The biggest challenge for powder-coated wood to overcome lies with designers and architects who limit their use of curvilinear shapes for those shapes that are designed to work primarily with melamine and HPL laminates. It is only a matter of time beforearchitects and designers understand the innate qualities and features of this type of durable, consistent, brilliant finish.

Powder-coated wood provides a very upscale, elegant appearance, such as high gloss black similar to a baby grand piano or metallic silver.

Unlimited colors and textures

Whether you seek to achieve RAL or PMS colors or you have a sample colored HPL laminate, wallpaper or specific fabric, powder coatings can be matched to give you a color coordinated look that can be carried throughout your project.

Metallic colors such as silver, black chrome, gold, copper, platinum and brass are available in powder. Plus, these metallic colors, when combined with other colors, provide a hammertone appearance which is very appealing in today’s fashionable color palettes.

If you prefer a more traditional stained finish, powder-coated wood provides choices such as cherry, walnut, maple or whatever variation of stain color preferred, yet it can be more durable than what a liquid finish would yield.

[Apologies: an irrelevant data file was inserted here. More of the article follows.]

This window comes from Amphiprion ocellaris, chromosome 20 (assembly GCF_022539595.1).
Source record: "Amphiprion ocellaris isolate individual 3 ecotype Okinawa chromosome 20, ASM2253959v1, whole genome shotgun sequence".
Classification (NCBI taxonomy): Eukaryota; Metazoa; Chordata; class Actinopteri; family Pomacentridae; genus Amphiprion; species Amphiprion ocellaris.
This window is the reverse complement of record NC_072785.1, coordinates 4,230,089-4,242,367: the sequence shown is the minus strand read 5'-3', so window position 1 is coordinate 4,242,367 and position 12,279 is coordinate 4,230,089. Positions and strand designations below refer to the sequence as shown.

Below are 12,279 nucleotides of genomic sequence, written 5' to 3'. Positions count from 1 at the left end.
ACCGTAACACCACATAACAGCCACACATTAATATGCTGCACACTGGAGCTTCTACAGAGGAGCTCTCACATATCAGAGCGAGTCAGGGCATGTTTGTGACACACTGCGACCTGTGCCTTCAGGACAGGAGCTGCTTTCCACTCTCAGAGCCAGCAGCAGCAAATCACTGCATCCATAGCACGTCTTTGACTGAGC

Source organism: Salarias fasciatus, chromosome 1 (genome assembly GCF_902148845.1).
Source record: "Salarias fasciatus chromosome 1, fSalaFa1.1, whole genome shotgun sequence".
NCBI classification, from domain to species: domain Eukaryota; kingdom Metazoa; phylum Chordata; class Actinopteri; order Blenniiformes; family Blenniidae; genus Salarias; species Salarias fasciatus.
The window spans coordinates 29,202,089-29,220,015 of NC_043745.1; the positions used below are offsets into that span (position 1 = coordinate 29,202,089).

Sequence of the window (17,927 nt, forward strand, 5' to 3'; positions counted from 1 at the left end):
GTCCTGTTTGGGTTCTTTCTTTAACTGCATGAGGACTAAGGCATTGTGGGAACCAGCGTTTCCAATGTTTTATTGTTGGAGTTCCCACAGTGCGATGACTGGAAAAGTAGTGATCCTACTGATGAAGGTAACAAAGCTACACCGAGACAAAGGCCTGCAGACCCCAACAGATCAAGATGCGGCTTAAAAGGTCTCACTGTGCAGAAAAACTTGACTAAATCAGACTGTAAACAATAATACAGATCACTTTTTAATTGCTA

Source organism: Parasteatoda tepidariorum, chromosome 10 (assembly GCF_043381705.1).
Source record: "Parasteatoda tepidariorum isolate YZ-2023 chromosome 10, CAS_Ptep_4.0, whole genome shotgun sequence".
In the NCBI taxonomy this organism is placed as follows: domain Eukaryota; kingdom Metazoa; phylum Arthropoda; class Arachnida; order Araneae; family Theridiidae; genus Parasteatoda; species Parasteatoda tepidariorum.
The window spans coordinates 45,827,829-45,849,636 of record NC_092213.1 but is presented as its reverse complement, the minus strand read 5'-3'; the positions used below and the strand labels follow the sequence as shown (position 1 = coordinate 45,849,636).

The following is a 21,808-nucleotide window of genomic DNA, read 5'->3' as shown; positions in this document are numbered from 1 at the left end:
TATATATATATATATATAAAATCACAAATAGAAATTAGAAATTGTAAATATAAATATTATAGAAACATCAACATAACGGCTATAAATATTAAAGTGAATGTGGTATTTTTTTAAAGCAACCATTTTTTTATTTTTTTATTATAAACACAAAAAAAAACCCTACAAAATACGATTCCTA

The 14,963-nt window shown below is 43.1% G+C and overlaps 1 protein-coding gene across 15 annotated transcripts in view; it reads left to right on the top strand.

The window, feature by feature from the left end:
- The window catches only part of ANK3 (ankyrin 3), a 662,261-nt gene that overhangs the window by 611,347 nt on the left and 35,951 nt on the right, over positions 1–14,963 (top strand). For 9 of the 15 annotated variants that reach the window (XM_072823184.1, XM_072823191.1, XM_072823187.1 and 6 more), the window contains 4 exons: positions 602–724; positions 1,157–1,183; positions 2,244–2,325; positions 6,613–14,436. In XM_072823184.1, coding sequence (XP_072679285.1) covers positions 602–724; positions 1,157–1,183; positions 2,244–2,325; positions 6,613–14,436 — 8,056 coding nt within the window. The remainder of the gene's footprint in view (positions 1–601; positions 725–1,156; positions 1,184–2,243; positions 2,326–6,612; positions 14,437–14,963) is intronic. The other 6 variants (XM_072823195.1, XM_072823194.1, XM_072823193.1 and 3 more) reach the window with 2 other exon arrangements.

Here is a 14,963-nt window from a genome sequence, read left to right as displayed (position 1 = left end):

What about a multicolor look, such as a splash of spackling on black, white and gray or any other combination of colors to give that multicolored appearance? Is your preference for the look of a solid surface such as granite? No problem; you can have it, and better yet, you can get it in a smooth or textured finish depending upon the final look you want to achieve. Is slate your style? Do you want blue, black and gray? Create whatever color you can dream up.

Another choice is whether you want a matte or glossy finish. For example, do you like that beautiful black glossy finish of most baby grand pianos? It can be accomplished for your project as well.

Because powder coating on wood is applied using a 5 to 8 mil thickness as compared to a liquid finish that is typically less than 1 mil thick, it creates a thicker and more durable finish for longer longer life and use of the product.